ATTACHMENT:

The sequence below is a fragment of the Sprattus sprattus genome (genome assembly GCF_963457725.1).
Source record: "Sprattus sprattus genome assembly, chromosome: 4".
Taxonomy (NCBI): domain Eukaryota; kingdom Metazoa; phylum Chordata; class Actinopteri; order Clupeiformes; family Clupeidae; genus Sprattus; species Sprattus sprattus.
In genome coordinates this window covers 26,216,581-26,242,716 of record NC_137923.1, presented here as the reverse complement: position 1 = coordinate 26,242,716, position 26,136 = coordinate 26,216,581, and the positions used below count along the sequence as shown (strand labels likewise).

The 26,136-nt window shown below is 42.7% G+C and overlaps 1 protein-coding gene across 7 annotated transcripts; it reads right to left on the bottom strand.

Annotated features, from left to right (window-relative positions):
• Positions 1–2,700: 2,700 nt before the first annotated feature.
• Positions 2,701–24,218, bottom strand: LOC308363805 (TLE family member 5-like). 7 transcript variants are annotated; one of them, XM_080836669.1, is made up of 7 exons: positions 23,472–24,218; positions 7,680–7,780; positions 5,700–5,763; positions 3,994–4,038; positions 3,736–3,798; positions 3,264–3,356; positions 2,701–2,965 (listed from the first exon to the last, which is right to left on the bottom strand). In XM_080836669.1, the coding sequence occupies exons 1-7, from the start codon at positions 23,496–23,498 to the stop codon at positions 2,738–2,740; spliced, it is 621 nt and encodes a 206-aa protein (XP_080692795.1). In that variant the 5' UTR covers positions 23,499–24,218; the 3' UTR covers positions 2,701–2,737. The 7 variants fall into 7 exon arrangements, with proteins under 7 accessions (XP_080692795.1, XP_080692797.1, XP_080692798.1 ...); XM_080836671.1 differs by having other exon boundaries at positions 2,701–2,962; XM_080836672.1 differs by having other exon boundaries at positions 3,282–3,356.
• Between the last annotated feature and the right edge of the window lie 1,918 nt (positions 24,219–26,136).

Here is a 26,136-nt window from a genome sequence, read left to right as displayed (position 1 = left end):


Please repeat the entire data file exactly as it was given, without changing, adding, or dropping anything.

The sequence below is a fragment of the Sprattus sprattus genome (genome assembly GCF_963457725.1).
Source record: "Sprattus sprattus genome assembly, chromosome: 4".
Taxonomy (NCBI): domain Eukaryota; kingdom Metazoa; phylum Chordata; class Actinopteri; order Clupeiformes; family Clupeidae; genus Sprattus; species Sprattus sprattus.
In genome coordinates this window covers 26,216,581-26,242,716 of record NC_137923.1, presented here as the reverse complement: position 1 = coordinate 26,242,716, position 26,136 = coordinate 26,216,581, and the positions used below count along the sequence as shown (strand labels likewise).

The 26,136-nt window shown below is 42.7% G+C and overlaps 1 protein-coding gene across 7 annotated transcripts; it reads right to left on the bottom strand.

Annotated features, from left to right (window-relative positions):
• Positions 1–2,700: 2,700 nt before the first annotated feature.
• Positions 2,701–24,218, bottom strand: LOC308363805 (TLE family member 5-like). 7 transcript variants are annotated; one of them, XM_080836669.1, is made up of 7 exons: positions 23,472–24,218; positions 7,680–7,780; positions 5,700–5,763; positions 3,994–4,038; positions 3,736–3,798; positions 3,264–3,356; positions 2,701–2,965 (listed from the first exon to the last, which is right to left on the bottom strand). In XM_080836669.1, the coding sequence occupies exons 1-7, from the start codon at positions 23,496–23,498 to the stop codon at positions 2,738–2,740; spliced, it is 621 nt and encodes a 206-aa protein (XP_080692795.1). In that variant the 5' UTR covers positions 23,499–24,218; the 3' UTR covers positions 2,701–2,737. The 7 variants fall into 7 exon arrangements, with proteins under 7 accessions (XP_080692795.1, XP_080692797.1, XP_080692798.1 ...); XM_080836671.1 differs by having other exon boundaries at positions 2,701–2,962; XM_080836672.1 differs by having other exon boundaries at positions 3,282–3,356.
• Between the last annotated feature and the right edge of the window lie 1,918 nt (positions 24,219–26,136).

Here is a 26,136-nt window from a genome sequence, read left to right as displayed (position 1 = left end):